STEVE INSKEEP, host:
All this comes in the same week that American conduct was blamed for a riot in Afghanistan. On Monday, a U.S. military truck crashed into Afghan vehicles in Kabul. Several people were killed in the crash and in the violence that followed.
This week we called Ronald Neumann, who's been tracking the aftermath in Kabul. He is the United States Ambassador to Afghanistan, a job that his father held decades before him.
Ambassador RONALD NEUMANN (U.S. Ambassador, Afghanistan): Recognizing that the definitive statements on that, I think, have to be military ones. But it seems quite clear that you had a convoy - I think it was seven vehicles - which was coming into the outskirts of Kabul. And of the one of the heavy equipment trucks - this was a large truck; I mean, if you stand next to the wheel it comes up to your chest - suddenly had a total break failure on a downhill slope. And the driver had no place to go and was totally unable to stop the vehicle, and it ran into a bunch of other cars. And when a vehicle that big is coming downhill, you got quite a mass. This isn't just a Humvee or something. And that smashed into some other vehicles, a crowd generated, and it went downhill from there.
INSKEEP: Is there physical evidence to support that break failure?
Ambassador NEUMANN: Yes.
INSKEEP: And then what happened?
Ambassador NEUMANN: There are a lot of different questions the Afghans are sorting out. Basically, you've got a number of mobs running around in town. There was some anti-American element. But actually, from my own observations, it was less focused anti-American than I think is being portrayed. It was more diffuse than that. Looking - the cameras looking down the street from where we were, there was sort of 100, 200 people mob. It sort of came and went, ebbed and flowed.
INSKEEP: You're talking about the equivalent of security cameras that you can see looking outside your embassy there?
Ambassador NEUMANN: Yeah. Yeah.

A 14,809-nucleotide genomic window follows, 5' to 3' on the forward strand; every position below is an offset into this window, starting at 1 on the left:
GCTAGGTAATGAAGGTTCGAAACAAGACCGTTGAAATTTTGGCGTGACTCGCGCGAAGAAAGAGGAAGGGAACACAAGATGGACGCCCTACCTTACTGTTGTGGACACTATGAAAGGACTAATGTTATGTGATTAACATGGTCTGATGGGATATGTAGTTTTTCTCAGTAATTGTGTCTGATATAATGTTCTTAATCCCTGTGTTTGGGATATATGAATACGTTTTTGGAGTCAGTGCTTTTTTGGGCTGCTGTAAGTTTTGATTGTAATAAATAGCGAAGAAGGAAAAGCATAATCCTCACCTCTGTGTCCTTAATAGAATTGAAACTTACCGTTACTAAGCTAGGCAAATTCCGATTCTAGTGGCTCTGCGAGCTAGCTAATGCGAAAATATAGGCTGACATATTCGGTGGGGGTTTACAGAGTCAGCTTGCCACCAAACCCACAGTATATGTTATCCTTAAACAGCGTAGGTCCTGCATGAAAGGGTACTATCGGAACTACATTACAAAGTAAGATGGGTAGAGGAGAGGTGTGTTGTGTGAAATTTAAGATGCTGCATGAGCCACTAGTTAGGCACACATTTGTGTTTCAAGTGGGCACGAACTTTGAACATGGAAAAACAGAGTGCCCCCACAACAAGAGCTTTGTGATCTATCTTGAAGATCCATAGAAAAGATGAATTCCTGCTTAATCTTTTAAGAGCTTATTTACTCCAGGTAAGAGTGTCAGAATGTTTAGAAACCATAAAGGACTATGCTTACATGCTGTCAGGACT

Ambassador NEUMANN: I mean, that's a limited viewpoint, obviously.
INSKEEP: And your feeling is the U.S. Embassy was not necessarily the main target.
Ambassador NEUMANN: No. I mean, they would have marched to us if they could have. But - and, I mean, I sat on my embassy in Bahrain for four hours watching a mob try to attack a police line; and there was nothing like that here. They were told they couldn't come in there, and they moved on. Other parts of town, you know, there were shops burned. There were houses that were foreigners. There were shops that were Afghan. They burned post boxes on the street, kind of a typical grab-and-go kind of mob violence.
INSKEEP: Ambassador, as you know, Afghan lawmakers have been calling for prosecution of the driver of the truck, at a minimum. Are American soldiers in Afghanistan subject to Afghan law?
Ambassador NEUMANN: No, they are not. But should the investigation reveal some wrongdoing, I'm sure that the military would follow up on its own.
INSKEEP: They're not subject because the U.S. military has an agreement with the Afghan government?
Ambassador NEUMANN: No. There's no agreement - but I don't want to try to term lawyer without being absolutely sure of my grounds. But you really can't fight a war that way.
INSKEEP: Are the soldiers involved still in Afghanistan?
Ambassador NEUMANN: As far as I know.
INSKEEP: As far as you know, they are.
Ambassador NEUMANN: Yeah.
INSKEEP: What does it say that, even though the United States can claim a great record of achievement in Afghanistan, that you still have a situation where, on multiple occasions, you'll have an incident or a news report of some kind and that is sufficient to spark a riot?
Ambassador NEUMANN: Well, I mean, first of all, there have not been all that many riots. I mean, I think that sounds overstated. You have some situations that spark trouble. You have some that don't. We had an air strike about a week-and-a-half ago, and there were initially some protests. President Karzai was down there. The overwhelming answer of tribal leaders in Kandahar was, you killed people that needed to be killed; and we're sorry about the civilians, but it was a good thing. If you have to do it again, do it again.
So, you know, people are touchy when they feel their honor or their family are imperiled, and that's something that we try to be careful about. And I think we're getting better about it. But what I do not see is one incident leading into another. Given the history of Afghanistan, given the xenophobia of the past, I do see individual incidents. And I do see people with long memories saying, you know, observe our customs. But I do not see any groundswell of anti-Americanism or of any desire that we leave.
INSKEEP: Ronald Neumann is the U.S. Ambassador to Afghanistan. He's in Kabul. Ambassador, thanks very much.
Ambassador NEUMANN: Sure.
INSKEEP: Ambassador Neumann previously served in Iraq, and he compares the Iraqi and Afghan insurgents at npr.org.
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